Here's a controversial recommendation: Do advance risk assessment and strip down the typical business traveler's load-out of gadgetry. This article recommends changes in the way we see the world and the way business travel is conducted.
While cybercrime in 2010 has proliferated in a wave from gas-pump skimming to hotel data theft centered around credit cards, travelers still have more to risk in overseas visits.
The primary area of concern to the Department of Commerce is intellectual property (IP) theft, which includes sales contact information for stateside businesses. The external threat of IP theft is not limited to computers. With four billion cell phones compared to one billion computers, PDAs and phones provide plenty of data risk.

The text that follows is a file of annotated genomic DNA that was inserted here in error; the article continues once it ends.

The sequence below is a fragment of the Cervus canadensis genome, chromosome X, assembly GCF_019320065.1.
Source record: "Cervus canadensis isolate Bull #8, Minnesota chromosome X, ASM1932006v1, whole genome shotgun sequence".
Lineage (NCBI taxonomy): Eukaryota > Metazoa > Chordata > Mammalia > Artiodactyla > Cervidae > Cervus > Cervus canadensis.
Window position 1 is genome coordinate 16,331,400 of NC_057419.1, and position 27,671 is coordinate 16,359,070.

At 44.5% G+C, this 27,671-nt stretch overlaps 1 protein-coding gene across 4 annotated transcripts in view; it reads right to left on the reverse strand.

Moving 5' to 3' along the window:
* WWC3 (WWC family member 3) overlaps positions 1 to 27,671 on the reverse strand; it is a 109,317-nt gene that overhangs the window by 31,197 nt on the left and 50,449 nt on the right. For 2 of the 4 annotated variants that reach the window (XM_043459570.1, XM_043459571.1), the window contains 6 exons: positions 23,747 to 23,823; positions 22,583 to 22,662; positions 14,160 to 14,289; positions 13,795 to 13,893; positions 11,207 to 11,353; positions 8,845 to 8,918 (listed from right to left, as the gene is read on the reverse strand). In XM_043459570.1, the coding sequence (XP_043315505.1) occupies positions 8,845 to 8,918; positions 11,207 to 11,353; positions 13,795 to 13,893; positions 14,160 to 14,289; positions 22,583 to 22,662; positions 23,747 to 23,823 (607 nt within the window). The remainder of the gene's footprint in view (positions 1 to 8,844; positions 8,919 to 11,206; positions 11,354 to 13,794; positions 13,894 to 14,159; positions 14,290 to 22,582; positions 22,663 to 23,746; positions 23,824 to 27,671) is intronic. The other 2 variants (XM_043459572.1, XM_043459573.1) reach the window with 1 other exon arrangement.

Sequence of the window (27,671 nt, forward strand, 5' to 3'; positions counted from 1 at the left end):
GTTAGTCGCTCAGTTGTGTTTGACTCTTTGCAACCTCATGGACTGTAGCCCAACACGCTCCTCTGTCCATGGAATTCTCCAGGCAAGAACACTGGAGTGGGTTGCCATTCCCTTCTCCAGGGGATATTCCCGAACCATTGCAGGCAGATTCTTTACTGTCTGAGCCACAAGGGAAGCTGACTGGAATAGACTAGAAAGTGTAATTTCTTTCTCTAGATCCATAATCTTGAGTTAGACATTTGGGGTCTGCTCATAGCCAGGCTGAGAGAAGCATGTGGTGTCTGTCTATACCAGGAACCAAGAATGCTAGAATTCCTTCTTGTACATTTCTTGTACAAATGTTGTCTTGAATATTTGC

Securing our eCity's four minute YouTube video speaks toward multiple threats that most CIOs and IT managers may not have yet considered – such as remotely turning on cellular phone microphones, SMS command overrides, and the foreign cellular networks on which data and voice are transmitted.
As Qualcomm Senior Director Bill Maheu has pointed out, even the contact list held within a cell phone has value. His recommendation:
[Create] a simple policy that simply says, If you're part of this company and you're going to be in a foreign country, you're going to take a separate phone."
Our assessment must include the point that the information value stacks exponentially the more senior a business traveler is: a vice president will have more strategic value than a junior employee. Providing both travelers with a temporary, data-minimized phone denies intelligence-gathering efforts, which could even be conducted through the cell networks themselves.
Unfortunately, you'll never be able to articulate the savings of something that doesn't happen, concludes Bill Maheu. ‘But once it happens, the cost and the expense in dollars and in lives – you don't want to get to that position. Prevent it if you can.'